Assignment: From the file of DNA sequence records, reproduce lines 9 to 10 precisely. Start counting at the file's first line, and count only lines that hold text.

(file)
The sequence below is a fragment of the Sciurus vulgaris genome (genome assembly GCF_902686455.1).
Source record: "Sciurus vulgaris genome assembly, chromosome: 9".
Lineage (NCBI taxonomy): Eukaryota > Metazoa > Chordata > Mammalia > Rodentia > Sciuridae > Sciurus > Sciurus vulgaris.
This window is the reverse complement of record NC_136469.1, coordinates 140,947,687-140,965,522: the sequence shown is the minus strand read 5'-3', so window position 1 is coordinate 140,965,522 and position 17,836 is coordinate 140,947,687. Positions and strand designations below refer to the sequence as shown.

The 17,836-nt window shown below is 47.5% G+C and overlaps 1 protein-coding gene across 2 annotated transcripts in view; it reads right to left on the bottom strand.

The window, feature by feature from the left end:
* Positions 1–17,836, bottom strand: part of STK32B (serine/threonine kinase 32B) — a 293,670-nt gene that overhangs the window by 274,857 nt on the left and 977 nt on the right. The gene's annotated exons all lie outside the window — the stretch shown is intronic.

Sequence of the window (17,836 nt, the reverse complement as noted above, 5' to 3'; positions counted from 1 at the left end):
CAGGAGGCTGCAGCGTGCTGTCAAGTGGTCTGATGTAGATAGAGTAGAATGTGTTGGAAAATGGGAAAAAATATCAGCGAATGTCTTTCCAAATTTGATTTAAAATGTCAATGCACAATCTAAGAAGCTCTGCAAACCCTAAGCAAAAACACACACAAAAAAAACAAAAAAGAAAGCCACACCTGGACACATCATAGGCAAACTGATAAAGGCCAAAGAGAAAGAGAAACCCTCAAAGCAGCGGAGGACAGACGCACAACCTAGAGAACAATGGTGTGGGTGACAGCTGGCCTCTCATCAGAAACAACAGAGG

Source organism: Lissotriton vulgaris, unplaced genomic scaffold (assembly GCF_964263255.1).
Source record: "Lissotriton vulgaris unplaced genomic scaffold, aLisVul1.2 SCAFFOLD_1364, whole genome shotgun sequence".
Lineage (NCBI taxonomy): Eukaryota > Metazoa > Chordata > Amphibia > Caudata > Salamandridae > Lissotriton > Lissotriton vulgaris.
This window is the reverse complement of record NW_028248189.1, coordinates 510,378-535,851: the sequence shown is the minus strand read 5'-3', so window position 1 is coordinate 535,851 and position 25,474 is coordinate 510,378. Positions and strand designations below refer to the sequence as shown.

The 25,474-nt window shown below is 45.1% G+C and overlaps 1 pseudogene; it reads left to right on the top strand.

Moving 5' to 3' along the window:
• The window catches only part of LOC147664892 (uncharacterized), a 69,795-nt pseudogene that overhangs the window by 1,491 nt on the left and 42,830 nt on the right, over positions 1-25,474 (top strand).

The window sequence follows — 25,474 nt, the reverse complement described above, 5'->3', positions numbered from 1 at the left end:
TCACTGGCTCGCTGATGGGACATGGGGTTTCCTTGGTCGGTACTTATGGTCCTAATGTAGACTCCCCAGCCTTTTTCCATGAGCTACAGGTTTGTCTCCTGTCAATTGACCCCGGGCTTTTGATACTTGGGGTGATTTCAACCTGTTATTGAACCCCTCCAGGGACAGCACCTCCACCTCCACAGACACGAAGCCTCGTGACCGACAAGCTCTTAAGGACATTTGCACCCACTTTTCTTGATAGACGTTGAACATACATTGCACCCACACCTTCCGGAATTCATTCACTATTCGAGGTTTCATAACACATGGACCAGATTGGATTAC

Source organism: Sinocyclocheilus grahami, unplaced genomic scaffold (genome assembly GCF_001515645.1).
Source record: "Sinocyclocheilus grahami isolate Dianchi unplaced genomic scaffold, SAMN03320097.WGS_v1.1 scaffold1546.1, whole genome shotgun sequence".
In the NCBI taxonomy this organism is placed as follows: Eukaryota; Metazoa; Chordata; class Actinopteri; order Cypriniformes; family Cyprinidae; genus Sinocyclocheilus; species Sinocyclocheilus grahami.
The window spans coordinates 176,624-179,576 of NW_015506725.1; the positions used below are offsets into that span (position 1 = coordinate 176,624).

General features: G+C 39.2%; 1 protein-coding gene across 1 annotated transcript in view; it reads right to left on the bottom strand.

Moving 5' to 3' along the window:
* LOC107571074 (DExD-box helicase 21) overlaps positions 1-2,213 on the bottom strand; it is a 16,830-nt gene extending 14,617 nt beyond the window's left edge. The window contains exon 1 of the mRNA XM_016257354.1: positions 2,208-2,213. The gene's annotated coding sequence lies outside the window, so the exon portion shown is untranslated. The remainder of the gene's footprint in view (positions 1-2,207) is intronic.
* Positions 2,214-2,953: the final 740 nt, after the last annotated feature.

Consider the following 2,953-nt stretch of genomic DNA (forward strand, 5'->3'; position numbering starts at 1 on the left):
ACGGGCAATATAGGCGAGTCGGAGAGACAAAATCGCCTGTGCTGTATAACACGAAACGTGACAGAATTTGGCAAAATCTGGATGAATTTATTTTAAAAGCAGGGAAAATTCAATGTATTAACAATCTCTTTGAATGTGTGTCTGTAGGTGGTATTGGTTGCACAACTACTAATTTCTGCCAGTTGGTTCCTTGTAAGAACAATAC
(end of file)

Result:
CAGGAGGCTGCAGCGTGCTGTCAAGTGGTCTGATGTAGATAGAGTAGAATGTGTTGGAAAATGGGAAAAAATATCAGCGAATGTCTTTCCAAATTTGATTTAAAATGTCAATGCACAATCTAAGAAGCTCTGCAAACCCTAAGCAAAAACACACACAAAAAAAACAAAAAAGAAAGCCACACCTGGACACATCATAGGCAAACTGATAAAGGCCAAAGAGAAAGAGAAACCCTCAAAGCAGCGGAGGACAGACGCACAACCTAGAGAACAATGGTGTGGGTGACAGCTGGCCTCTCATCAGAAACAACAGAGG

Source organism: Lissotriton vulgaris, unplaced genomic scaffold (assembly GCF_964263255.1).